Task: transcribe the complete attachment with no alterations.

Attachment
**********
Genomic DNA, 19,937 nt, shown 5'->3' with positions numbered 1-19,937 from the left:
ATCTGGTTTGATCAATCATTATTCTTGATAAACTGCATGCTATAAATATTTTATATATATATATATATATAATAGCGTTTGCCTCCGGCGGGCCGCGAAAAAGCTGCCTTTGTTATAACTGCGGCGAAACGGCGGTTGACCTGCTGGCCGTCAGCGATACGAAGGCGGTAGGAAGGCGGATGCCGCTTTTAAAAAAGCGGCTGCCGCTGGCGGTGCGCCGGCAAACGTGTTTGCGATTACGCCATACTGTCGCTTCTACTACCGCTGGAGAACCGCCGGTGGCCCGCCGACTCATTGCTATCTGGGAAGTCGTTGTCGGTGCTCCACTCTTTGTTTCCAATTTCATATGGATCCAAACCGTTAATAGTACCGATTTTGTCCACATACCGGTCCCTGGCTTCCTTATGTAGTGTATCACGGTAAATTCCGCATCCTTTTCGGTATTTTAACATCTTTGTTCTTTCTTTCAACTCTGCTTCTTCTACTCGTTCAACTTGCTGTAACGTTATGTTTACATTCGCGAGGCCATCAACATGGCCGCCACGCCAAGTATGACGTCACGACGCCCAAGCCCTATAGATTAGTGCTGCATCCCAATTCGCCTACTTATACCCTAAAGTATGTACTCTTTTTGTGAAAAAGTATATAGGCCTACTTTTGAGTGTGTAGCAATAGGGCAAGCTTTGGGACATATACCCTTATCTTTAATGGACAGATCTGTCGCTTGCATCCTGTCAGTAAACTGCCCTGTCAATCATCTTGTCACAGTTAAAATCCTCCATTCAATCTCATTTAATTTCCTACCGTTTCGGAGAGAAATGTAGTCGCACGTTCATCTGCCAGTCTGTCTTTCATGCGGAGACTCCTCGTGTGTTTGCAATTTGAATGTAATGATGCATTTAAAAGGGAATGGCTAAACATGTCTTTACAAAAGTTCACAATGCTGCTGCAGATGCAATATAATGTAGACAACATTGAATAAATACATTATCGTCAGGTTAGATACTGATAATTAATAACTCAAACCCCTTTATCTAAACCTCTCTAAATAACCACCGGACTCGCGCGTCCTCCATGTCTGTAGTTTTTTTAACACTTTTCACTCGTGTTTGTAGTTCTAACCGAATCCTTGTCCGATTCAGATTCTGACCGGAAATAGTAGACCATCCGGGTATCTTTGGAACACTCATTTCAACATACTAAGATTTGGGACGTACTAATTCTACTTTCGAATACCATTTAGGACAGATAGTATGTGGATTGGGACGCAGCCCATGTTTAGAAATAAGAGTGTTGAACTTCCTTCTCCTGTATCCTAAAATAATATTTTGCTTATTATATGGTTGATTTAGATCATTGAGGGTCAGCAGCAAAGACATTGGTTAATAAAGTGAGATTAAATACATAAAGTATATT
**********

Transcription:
Genomic DNA, 19,937 nt, shown 5'->3' with positions numbered 1-19,937 from the left:
ATCTGGTTTGATCAATCATTATTCTTGATAAACTGCATGCTATAAATATTTTATATATATATATATATATAATAGCGTTTGCCTCCGGCGGGCCGCGAAAAAGCTGCCTTTGTTATAACTGCGGCGAAACGGCGGTTGACCTGCTGGCCGTCAGCGATACGAAGGCGGTAGGAAGGCGGATGCCGCTTTTAAAAAAGCGGCTGCCGCTGGCGGTGCGCCGGCAAACGTGTTTGCGATTACGCCATACTGTCGCTTCTACTACCGCTGGAGAACCGCCGGTGGCCCGCCGACTCATTGCTATCTGGGAAGTCGTTGTCGGTGCTCCACTCTTTGTTTCCAATTTCATATGGATCCAAACCGTTAATAGTACCGATTTTGTCCACATACCGGTCCCTGGCTTCCTTATGTAGTGTATCACGGTAAATTCCGCATCCTTTTCGGTATTTTAACATCTTTGTTCTTTCTTTCAACTCTGCTTCTTCTACTCGTTCAACTTGCTGTAACGTTATGTTTACATTCGCGAGGCCATCAACATGGCCGCCACGCCAAGTATGACGTCACGACGCCCAAGCCCTATAGATTAGTGCTGCATCCCAATTCGCCTACTTATACCCTAAAGTATGTACTCTTTTTGTGAAAAAGTATATAGGCCTACTTTTGAGTGTGTAGCAATAGGGCAAGCTTTGGGACATATACCCTTATCTTTAATGGACAGATCTGTCGCTTGCATCCTGTCAGTAAACTGCCCTGTCAATCATCTTGTCACAGTTAAAATCCTCCATTCAATCTCATTTAATTTCCTACCGTTTCGGAGAGAAATGTAGTCGCACGTTCATCTGCCAGTCTGTCTTTCATGCGGAGACTCCTCGTGTGTTTGCAATTTGAATGTAATGATGCATTTAAAAGGGAATGGCTAAACATGTCTTTACAAAAGTTCACAATGCTGCTGCAGATGCAATATAATGTAGACAACATTGAATAAATACATTATCGTCAGGTTAGATACTGATAATTAATAACTCAAACCCCTTTATCTAAACCTCTCTAAATAACCACCGGACTCGCGCGTCCTCCATGTCTGTAGTTTTTTTAACACTTTTCACTCGTGTTTGTAGTTCTAACCGAATCCTTGTCCGATTCAGATTCTGACCGGAAATAGTAGACCATCCGGGTATCTTTGGAACACTCATTTCAACATACTAAGATTTGGGACGTACTAATTCTACTTTCGAATACCATTTAGGACAGATAGTATGTGGATTGGGACGCAGCCCATGTTTAGAAATAAGAGTGTTGAACTTCCTTCTCCTGTATCCTAAAATAATATTTTGCTTATTATATGGTTGATTTAGATCATTGAGGGTCAGCAGCAAAGACATTGGTTAATAAAGTGAGATTAAATACATAAAGTATATT